Alumni Dissertations

 

Alumni Dissertations

Filter Dissertations By:

 
 
  • Europium Complexes as Probes for Biological and Materials applications

    Author:
    Laurence Bensaid-Geyer
    Year of Dissertation:
    2009
    Program:
    Chemistry
    Advisor:
    Lynn Francesconi
    Abstract:

    Europium is a widely used lanthanide due to its emission in the visible region and its long life time. It is often complexed with ligands in order to serve different purposes in various domains: these complexes can be used as photostable biological probes but also as photoelectronic devices. This thesis interest will lie on both aspects. In chapter 2, we focused on europium phosphonates for targeting bone cancer. As we look at the adsorption of europium phosphonate to bone, possible scenario can take place: the complex can adsorb to the bone and/or the europium can transchelate from the ligand. If the europium transchelate, we looked at the possibility of a europium incorporation into the hydroxyapatite (HA) structure. We prove the presence of europium within the HA structure using various analytical and spectroscopic methods such as elemental analysis, X&ndashray diffraction (XRD), Infra-red (IR), luminescence studies, X&ndashray absorption fine structure (XAFS), and other spectroscopic analysis (SEM, BSE and EDS). In another part, the actual adsorption of europium phosphonate onto HA surface was studied. The adsorption was demonstrated based on luminescence studies showing a change of europium environment. In chapter 3, solution behavior of lanthanide complexes of the &alpha2&ndashP2W17O6110- ligand was reported to identify trends that will facilitate rational synthesis of hybrid organic lanthanide polyoxometalate complexes. Based on 31P NMR studies, the equilibrium between the 1:1 and the 1:2 species, that was observed by Pope for the Ce(III) analog is prevalent for the early-mid lanthanides. This equilibrium is slightly dependent on pH but seems to be very much influenced by larger poorly hydrated cations which appear to favor the 1:2 species for the early to mid lanthanides while they do not appear to influence the equilibrium for the later lanthanides. For all counterions, we found the 1:1 species stable with no trace of the 1:2 species. Finally, in chapter 4, we investigated Eu&alpha1&ndashP2W17O617- (EuPOM) for a layer by layer deposition application with Zn(phen)32+ (Zn(phen)) and its potential as a electroluminescence device. The depositions were monitored by UV-vis. We successfully fabricated multilayer film via electrostatic interaction between the polyanion EuPOM7- and the polycation Zn(phen)32+ until reaching four bilayers when the layers appeared to strip off. Also luminescence studies showed that the multilayer film demonstrated an effective luminescence activity due to the energy transfer through space from the phenanthroline to the europium ion.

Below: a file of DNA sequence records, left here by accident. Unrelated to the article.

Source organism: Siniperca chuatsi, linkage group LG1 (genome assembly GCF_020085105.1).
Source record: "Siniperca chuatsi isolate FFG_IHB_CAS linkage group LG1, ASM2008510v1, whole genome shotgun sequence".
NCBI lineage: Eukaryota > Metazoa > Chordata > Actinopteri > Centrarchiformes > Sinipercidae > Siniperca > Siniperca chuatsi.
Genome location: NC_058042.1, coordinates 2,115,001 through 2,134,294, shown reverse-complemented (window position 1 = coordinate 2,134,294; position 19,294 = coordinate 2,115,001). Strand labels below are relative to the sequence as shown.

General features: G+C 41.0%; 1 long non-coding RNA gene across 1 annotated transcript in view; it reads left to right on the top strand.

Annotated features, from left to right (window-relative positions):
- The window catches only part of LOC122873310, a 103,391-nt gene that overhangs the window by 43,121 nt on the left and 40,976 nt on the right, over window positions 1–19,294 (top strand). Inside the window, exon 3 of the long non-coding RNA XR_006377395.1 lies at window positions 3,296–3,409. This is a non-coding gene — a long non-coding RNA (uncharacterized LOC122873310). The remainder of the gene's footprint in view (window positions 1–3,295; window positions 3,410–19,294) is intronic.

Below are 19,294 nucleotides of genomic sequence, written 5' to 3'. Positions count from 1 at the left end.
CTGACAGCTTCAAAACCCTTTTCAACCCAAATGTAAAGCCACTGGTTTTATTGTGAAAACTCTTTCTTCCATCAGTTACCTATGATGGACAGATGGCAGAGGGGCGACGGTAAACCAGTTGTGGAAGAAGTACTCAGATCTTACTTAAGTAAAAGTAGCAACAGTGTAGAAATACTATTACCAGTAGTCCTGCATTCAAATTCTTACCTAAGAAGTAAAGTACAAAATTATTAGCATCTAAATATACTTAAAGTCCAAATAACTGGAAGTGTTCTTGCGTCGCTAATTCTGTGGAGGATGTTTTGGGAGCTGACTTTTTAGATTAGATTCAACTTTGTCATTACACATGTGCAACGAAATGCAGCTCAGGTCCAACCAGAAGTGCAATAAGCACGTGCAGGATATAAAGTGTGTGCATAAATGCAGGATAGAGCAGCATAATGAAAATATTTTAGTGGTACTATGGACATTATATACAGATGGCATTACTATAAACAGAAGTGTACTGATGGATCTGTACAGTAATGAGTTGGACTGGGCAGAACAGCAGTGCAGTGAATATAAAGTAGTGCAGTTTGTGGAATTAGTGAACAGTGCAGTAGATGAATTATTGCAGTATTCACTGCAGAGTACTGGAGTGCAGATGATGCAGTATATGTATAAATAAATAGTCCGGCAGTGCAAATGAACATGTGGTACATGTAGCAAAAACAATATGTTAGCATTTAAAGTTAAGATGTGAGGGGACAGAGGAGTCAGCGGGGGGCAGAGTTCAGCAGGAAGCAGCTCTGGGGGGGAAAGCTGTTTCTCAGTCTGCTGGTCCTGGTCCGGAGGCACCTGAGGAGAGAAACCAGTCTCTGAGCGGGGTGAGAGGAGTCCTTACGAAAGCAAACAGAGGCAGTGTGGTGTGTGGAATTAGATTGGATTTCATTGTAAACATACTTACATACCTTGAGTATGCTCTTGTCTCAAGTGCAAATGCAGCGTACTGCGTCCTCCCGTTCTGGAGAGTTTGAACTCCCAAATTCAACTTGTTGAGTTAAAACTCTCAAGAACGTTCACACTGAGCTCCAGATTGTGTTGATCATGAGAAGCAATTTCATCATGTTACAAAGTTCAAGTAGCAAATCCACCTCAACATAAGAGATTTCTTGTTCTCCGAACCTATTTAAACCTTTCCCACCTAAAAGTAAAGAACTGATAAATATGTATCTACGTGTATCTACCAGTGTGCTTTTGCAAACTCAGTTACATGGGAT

• Synthesis and characterization of Lanthanide Aluminotungstates and Rhenium Polyoxometalates: Potential Application in Molecular Information Storage Devices

    Author:
    Fang Bian
    Year of Dissertation:
    2011
    Program:
    Chemistry
    Advisor:
    Lynn Francesconi
    Abstract:

    Abstract Synthesis, speciation, and application of Polyoxometalates: Redox Molecular Information Storage Device Pre-research and Rhenium Chemistry By Fang Bian Adviser: Professor Lynn C. Francesconi Polyoxometalates (abbreviated as POMs) are metal-oxide clusters with frameworks built from group 5 or 6 transition metals linked by shared oxide ions. The Keggin structure is one of the most famous structural forms of POMs. Keggin anions have a general formula of [XM12O40]n-, where X is a p-block atom and M is a transition metal atom such as W or Mo. Upon removal of one MO4+ unit from the Keggin anion, the monovacant structure [XM11O39]n- is formed. Those POMs that have lost one or more metal center are called lacunary POMs, which are very nice building blocks for the fabrication of coordination polymers. My research focuses on two facets of POM chemistry: 1) Lanthanide chemistry of aluminum tungstate monovacant Keggin and 2) Rhenium chemistry of aluminum tungstate Keggin and Wells-Dawson POM a1-P2W17O61. In lanthanide POM research area, we obtained the following results: 1) The starting material aluminum tungstate monovacant Keggin α-K9AlW12O39 was synthesized. Its single crystal was firstly identified by multinuclear NMR and X-ray crystallography. Its redox properties on the nano-scale solid state were determined by Conducting Electrostatic Force Mode (EFM) probes. It is well known that for POMs, a number of varies redox states are normally stable and reversible. Thus we estimated that POMs can potentially be used in molecular information storage applications, which we refer to as "redox disk drives". 2) Eight lanthanide aluminum tungstate Keggin complexes were synthesized. In their molecular structures (identified by multinuclear NMR and X-ray crystallography), each α-AlW11O39 is connected by lanthanide (III) cations to form 1D and 2D networks. All AlW11O39 Keggin POMs are regularly aligning on a flat plane. Microscopic data also verified that there is layer-by-layer morphology in this series of compounds. Overall, we postulate that aluminum tungstate Keggin POMs are a very promising materials for making future information storage device because they have several stable redox states and can be reduced by adding voltage in solid state, The Keggin POMs can be regularly aligned on a flat plane, 3) In rhenium chemistry research area, we successfully synthesized rhenium complexes of the [a1-P2W17O61]10- and α-K9AlW13O39. The structure info of [ReVO(a1-P2W17O61)]7- was identified by multinuclear NMR and X-ray crystallography. The cyclic-voltammetry of [ReVO(a1-P2W17O61)]7- has also been measured and compared to the [ReVO(a2-P2W17O61)]7- isomer. A rhenium derivative of α-K9AlW11O39 also has been synthesized. Multinuclear NMR gives structure information. After oxidation in air, this compound can aggregate to form insoluble nanoparticles.

  • Property Enhancements of Dielectric Nanoparticles via Surface Functionalization

    Author:
    Andrew Byro
    Year of Dissertation:
    2014
    Program:
    Chemistry
    Advisor:
    Stephen O'Brien
    Abstract: